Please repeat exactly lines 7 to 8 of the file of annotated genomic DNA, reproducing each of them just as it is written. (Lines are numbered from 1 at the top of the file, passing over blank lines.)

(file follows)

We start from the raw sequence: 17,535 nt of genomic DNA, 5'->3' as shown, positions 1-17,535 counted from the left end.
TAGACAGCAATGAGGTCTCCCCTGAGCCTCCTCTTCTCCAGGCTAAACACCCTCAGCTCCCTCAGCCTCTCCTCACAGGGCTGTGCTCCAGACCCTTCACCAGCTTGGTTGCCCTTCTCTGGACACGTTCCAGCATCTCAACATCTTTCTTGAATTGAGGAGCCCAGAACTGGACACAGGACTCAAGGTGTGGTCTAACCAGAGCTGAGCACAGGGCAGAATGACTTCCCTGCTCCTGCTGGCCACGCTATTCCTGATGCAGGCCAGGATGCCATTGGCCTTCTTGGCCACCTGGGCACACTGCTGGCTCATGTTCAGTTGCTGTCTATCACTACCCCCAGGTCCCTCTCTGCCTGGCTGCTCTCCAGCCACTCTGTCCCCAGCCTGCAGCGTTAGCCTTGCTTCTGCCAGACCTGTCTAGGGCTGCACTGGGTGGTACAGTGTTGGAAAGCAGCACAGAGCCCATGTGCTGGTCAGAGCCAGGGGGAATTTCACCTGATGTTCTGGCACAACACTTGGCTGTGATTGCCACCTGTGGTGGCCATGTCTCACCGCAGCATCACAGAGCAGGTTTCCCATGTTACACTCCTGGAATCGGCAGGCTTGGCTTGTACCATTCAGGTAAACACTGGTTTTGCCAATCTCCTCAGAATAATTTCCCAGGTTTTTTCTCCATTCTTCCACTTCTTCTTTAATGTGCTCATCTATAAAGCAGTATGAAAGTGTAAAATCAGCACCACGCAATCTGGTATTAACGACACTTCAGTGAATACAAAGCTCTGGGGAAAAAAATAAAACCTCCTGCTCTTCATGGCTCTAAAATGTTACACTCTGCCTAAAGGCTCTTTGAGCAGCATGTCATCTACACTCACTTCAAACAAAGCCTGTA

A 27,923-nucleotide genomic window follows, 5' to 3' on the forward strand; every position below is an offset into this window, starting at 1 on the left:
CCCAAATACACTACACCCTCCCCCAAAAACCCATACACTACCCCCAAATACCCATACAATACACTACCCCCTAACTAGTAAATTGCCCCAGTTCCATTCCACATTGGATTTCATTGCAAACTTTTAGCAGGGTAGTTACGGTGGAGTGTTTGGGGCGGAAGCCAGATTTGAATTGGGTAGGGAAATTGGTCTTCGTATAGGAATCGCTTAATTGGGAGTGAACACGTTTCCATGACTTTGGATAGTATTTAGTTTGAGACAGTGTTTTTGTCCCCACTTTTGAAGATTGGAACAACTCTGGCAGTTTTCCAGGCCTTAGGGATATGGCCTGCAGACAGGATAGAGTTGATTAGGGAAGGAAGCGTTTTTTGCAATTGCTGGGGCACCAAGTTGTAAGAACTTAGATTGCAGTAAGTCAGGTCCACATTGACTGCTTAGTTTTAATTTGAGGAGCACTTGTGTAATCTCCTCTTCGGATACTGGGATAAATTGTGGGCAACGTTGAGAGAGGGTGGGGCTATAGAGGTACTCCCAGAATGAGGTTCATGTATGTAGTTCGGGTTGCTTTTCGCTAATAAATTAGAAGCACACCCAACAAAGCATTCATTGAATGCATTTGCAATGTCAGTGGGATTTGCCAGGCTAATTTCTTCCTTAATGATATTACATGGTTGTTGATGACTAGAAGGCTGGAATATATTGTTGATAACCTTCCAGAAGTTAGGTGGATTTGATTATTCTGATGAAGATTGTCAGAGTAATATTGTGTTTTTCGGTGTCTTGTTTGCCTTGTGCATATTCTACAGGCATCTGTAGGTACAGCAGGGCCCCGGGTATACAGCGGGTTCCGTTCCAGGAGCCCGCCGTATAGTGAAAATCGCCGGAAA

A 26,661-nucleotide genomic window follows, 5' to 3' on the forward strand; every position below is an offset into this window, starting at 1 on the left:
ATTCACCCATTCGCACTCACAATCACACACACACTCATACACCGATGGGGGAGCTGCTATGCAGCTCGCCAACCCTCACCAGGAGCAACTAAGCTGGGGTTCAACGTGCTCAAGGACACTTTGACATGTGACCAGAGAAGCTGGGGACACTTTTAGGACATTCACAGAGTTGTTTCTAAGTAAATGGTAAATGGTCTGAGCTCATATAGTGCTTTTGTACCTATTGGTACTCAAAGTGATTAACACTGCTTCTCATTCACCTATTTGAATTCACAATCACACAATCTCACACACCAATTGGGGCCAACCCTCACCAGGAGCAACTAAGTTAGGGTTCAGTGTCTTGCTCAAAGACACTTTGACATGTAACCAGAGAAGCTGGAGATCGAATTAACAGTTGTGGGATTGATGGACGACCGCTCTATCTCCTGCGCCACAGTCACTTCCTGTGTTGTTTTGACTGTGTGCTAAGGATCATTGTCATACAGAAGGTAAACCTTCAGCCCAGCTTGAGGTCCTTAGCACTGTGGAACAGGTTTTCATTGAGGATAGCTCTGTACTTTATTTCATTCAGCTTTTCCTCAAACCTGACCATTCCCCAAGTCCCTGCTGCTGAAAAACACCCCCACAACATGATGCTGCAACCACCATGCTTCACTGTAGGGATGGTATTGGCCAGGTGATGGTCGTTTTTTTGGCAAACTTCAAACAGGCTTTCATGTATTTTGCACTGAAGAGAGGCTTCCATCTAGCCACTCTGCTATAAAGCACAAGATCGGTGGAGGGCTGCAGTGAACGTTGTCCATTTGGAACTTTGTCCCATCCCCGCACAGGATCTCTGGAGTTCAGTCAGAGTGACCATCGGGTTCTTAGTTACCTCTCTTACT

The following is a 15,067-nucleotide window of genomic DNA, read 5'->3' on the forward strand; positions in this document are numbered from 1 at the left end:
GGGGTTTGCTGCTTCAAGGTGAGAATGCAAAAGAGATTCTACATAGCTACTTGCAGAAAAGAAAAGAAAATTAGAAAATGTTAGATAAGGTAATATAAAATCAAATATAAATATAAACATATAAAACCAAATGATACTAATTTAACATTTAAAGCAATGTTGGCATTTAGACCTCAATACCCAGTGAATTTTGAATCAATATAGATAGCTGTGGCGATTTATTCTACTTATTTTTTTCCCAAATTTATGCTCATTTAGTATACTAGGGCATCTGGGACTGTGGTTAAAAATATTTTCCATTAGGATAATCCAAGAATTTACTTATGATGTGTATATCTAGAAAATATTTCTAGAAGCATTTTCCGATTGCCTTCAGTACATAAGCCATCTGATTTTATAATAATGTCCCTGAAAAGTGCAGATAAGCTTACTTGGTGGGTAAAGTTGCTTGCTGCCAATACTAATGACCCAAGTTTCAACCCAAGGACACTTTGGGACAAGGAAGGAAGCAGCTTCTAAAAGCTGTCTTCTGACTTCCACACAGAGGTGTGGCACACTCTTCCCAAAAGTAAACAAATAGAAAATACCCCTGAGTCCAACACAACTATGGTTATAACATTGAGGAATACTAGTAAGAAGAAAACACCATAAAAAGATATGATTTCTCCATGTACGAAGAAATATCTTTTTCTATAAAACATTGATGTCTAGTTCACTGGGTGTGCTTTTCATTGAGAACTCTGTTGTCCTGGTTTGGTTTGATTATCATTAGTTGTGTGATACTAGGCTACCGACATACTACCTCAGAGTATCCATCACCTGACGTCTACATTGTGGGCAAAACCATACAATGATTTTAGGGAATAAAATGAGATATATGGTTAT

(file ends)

The following is a 15,067-nucleotide window of genomic DNA, read 5'->3' on the forward strand; positions in this document are numbered from 1 at the left end:
GGGGTTTGCTGCTTCAAGGTGAGAATGCAAAAGAGATTCTACATAGCTACTTGCAGAAAAGAAAAGAAAATTAGAAAATGTTAGATAAGGTAATATAAAATCAAATATAAATATAAACATATAAAACCAAATGATACTAATTTAACATTTAAAGCAATGTTGGCATTTAGACCTCAATACCCAGTGAATTTTGAATCAATATAGATAGCTGTGGCGATTTATTCTACTTATTTTTTTCCCAAATTTATGCTCATTTAGTATACTAGGGCATCTGGGACTGTGGTTAAAAATATTTTCCATTAGGATAATCCAAGAATTTACTTATGATGTGTATATCTAGAAAATATTTCTAGAAGCATTTTCCGATTGCCTTCAGTACATAAGCCATCTGATTTTATAATAATGTCCCTGAAAAGTGCAGATAAGCTTACTTGGTGGGTAAAGTTGCTTGCTGCCAATACTAATGACCCAAGTTTCAACCCAAGGACACTTTGGGACAAGGAAGGAAGCAGCTTCTAAAAGCTGTCTTCTGACTTCCACACAGAGGTGTGGCACACTCTTCCCAAAAGTAAACAAATAGAAAATACCCCTGAGTCCAACACAACTATGGTTATAACATTGAGGAATACTAGTAAGAAGAAAACACCATAAAAAGATATGATTTCTCCATGTACGAAGAAATATCTTTTTCTATAAAACATTGATGTCTAGTTCACTGGGTGTGCTTTTCATTGAGAACTCTGTTGTCCTGGTTTGGTTTGATTATCATTAGTTGTGTGATACTAGGCTACCGACATACTACCTCAGAGTATCCATCACCTGACGTCTACATTGTGGGCAAAACCATACAATGATTTTAGGGAATAAAATGAGATATATGGTTAT